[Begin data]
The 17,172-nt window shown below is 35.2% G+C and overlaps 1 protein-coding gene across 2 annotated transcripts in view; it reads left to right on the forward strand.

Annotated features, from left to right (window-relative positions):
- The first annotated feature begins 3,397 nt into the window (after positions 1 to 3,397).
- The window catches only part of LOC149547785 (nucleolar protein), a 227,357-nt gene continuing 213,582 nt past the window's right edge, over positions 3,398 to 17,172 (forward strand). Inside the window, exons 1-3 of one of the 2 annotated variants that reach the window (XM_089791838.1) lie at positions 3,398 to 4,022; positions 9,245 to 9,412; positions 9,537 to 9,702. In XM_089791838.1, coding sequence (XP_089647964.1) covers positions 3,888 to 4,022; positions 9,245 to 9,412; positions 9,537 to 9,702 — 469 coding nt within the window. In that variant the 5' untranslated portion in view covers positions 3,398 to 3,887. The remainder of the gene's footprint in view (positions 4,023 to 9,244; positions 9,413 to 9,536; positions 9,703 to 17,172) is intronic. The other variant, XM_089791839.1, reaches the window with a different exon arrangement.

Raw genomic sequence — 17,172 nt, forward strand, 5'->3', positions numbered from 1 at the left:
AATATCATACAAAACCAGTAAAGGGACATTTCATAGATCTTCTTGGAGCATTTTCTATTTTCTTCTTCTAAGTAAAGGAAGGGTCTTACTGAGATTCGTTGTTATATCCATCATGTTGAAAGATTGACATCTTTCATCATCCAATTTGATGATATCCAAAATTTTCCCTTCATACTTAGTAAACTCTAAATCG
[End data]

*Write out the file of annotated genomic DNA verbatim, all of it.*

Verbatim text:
The 17,172-nt window shown below is 35.2% G+C and overlaps 1 protein-coding gene across 2 annotated transcripts in view; it reads left to right on the forward strand.

Annotated features, from left to right (window-relative positions):
- The first annotated feature begins 3,397 nt into the window (after positions 1 to 3,397).
- The window catches only part of LOC149547785 (nucleolar protein), a 227,357-nt gene continuing 213,582 nt past the window's right edge, over positions 3,398 to 17,172 (forward strand). Inside the window, exons 1-3 of one of the 2 annotated variants that reach the window (XM_089791838.1) lie at positions 3,398 to 4,022; positions 9,245 to 9,412; positions 9,537 to 9,702. In XM_089791838.1, coding sequence (XP_089647964.1) covers positions 3,888 to 4,022; positions 9,245 to 9,412; positions 9,537 to 9,702 — 469 coding nt within the window. In that variant the 5' untranslated portion in view covers positions 3,398 to 3,887. The remainder of the gene's footprint in view (positions 4,023 to 9,244; positions 9,413 to 9,536; positions 9,703 to 17,172) is intronic. The other variant, XM_089791839.1, reaches the window with a different exon arrangement.

Raw genomic sequence — 17,172 nt, forward strand, 5'->3', positions numbered from 1 at the left:
AATATCATACAAAACCAGTAAAGGGACATTTCATAGATCTTCTTGGAGCATTTTCTATTTTCTTCTTCTAAGTAAAGGAAGGGTCTTACTGAGATTCGTTGTTATATCCATCATGTTGAAAGATTGACATCTTTCATCATCCAATTTGATGATATCCAAAATTTTCCCTTCATACTTAGTAAACTCTAAATCG